The Chevrolet Bolt electric vehicle has set the mark for all-electric-vehicle range in Consumer Reports' testing, reaching 250 miles on a single charge.

The Bolt is estimated to reach 238 miles by the Environmental Protection Agency. In our testing, electric vehicles tend to fall short of their EPA-estimated range, including the:

  • 2016 Tesla Model S 75D, 235 miles achieved vs. 259-mile EPA estimate.
  • 2016 Tesla Model X 90D, 230 miles achieved vs. 257-mile EPA estimate.

In our electric-vehicle range test, we put the Bolt head to head against our 2016 Tesla Model S 75D. The Tesla ran out of juice at 235 miles, while the Bolt motored on for another 15 miles. (Learn how Consumer Reports tests cars.)

2017 Chevrolet Bolt vs Tesla Model S Electric-Vehicle Range
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Tesla has upgraded the Model X 90D to a longer-range 100D. A new Tesla Model S or X 100D would probably beat the Bolt's range, but you'd have to pay $100,000 or more for one of those cars. CR has not yet tested the range on those versions.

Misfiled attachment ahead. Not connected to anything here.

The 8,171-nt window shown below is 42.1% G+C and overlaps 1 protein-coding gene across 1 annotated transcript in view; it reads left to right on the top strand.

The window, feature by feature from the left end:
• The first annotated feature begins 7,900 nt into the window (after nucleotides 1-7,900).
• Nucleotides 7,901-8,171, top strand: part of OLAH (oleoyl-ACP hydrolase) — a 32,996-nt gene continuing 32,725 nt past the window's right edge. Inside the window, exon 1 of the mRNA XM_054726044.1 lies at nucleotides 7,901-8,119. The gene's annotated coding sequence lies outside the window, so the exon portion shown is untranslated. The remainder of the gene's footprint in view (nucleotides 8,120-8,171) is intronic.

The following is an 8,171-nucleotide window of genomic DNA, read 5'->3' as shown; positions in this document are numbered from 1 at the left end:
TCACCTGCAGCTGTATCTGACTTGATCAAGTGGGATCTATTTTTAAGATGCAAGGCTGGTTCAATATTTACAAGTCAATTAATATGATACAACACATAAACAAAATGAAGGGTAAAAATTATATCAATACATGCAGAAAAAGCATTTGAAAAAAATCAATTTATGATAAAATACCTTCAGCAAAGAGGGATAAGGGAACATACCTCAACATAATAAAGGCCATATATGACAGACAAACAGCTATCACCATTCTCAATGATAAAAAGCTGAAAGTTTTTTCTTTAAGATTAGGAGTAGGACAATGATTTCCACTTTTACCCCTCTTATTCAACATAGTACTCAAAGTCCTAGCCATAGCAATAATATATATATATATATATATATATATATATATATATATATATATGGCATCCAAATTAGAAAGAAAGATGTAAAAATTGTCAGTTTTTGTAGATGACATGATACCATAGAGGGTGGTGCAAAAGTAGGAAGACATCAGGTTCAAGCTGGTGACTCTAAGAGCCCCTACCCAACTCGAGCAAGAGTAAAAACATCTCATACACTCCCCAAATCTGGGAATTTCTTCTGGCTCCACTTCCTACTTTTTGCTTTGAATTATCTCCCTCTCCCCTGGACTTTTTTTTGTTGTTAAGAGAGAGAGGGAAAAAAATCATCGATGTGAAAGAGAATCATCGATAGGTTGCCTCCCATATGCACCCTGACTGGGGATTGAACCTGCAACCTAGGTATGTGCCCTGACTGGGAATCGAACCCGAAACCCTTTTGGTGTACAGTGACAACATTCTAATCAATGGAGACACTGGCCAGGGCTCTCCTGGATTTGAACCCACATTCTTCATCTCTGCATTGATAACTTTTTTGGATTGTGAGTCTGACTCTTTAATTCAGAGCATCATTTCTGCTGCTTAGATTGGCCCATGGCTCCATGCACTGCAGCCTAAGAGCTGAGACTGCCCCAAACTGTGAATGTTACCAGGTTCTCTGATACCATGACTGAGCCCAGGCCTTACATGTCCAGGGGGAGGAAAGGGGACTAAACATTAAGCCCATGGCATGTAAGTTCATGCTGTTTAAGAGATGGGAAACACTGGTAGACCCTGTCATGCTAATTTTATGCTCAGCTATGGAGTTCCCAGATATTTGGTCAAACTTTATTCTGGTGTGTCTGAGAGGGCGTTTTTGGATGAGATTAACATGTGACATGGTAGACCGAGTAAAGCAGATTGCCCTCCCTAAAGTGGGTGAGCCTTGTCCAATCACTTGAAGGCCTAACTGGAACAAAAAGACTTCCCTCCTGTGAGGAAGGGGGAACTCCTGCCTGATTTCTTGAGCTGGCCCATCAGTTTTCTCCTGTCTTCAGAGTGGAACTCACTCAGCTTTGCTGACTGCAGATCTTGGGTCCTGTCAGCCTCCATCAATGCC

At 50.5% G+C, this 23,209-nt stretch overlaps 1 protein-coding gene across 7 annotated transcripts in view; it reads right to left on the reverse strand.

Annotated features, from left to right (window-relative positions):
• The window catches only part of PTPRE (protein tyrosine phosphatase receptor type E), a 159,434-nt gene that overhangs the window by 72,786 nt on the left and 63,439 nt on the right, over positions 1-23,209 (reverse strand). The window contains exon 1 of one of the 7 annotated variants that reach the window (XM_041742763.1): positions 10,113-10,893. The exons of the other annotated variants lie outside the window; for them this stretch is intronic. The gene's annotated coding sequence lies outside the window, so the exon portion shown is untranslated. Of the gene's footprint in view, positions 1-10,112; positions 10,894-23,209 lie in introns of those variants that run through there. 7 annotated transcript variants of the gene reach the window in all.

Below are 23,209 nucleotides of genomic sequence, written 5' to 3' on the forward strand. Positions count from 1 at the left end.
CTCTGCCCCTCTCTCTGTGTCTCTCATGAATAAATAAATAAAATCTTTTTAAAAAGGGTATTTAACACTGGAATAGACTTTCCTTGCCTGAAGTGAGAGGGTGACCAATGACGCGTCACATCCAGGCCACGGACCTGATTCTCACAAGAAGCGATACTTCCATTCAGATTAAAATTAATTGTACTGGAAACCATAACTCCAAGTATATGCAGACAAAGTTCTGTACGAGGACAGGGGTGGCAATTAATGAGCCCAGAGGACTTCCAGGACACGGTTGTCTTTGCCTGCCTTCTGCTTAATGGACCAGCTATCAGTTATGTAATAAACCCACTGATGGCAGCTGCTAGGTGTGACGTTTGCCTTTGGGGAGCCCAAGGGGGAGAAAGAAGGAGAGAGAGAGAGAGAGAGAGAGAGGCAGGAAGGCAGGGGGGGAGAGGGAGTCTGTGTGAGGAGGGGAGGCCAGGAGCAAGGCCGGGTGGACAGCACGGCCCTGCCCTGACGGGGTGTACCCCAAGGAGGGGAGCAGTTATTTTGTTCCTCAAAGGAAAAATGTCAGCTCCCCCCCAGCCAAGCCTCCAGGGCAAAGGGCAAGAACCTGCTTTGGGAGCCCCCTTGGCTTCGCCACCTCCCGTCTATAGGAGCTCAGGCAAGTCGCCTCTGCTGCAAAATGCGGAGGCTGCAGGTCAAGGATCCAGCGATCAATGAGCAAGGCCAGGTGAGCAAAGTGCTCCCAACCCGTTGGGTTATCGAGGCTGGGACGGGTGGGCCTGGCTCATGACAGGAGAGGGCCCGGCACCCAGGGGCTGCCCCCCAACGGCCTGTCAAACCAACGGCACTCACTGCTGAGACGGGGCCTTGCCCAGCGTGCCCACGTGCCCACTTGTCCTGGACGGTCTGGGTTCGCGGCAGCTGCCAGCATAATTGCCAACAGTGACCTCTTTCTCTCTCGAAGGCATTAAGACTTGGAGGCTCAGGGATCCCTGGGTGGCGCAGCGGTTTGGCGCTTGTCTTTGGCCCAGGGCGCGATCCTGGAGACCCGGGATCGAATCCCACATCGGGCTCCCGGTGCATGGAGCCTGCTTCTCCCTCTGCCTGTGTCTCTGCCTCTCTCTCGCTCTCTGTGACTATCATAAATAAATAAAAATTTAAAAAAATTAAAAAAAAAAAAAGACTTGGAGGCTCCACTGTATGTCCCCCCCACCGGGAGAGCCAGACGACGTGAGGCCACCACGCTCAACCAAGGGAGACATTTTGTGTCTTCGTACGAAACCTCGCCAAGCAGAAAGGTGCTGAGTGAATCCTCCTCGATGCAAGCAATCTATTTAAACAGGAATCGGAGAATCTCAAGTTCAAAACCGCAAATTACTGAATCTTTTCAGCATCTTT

CR’s electric-vehicle range test involves some mixed driving, but much of it is done by driving a constant 65 mph on a highway. If you were to meander on country roads at 45 mph, you might get even more range. To ensure repeatability, the CR tests are done with the air conditioning and heater off. Hard acceleration and running the HVAC system can cut the range significantly, as can driving in very cold temperatures. 

Of course, no car is chosen for its range alone. The Bolt EV did so well in CR's testing that this recommended vehicle now ranks No. 2 among all-electric vehicles, trailing only the far more expensive Tesla Model S. The Bolt gets good marks for range (of course), agility, and its quiet cabin. It gets dinged for its overly squishy brake-pedal feel, long charging time, choppy ride, and uncomfortable seats.

And when it comes to price, you could just about buy two Bolt EVs (starting at $37,495, including $875 for the destination fee) for the price of that Tesla Model S 75D (which starts at $75,700, including destination and documentation fees). Both are eligible for the $7,500 federal tax credit. Our Bolt Premier cost $43,155 and our Tesla cost $85,670, which includes the cost to upgrade from the 60D to the 75D.

Read the complete Chevrolet Bolt road test.

2017 Chevrolet Bolt driving

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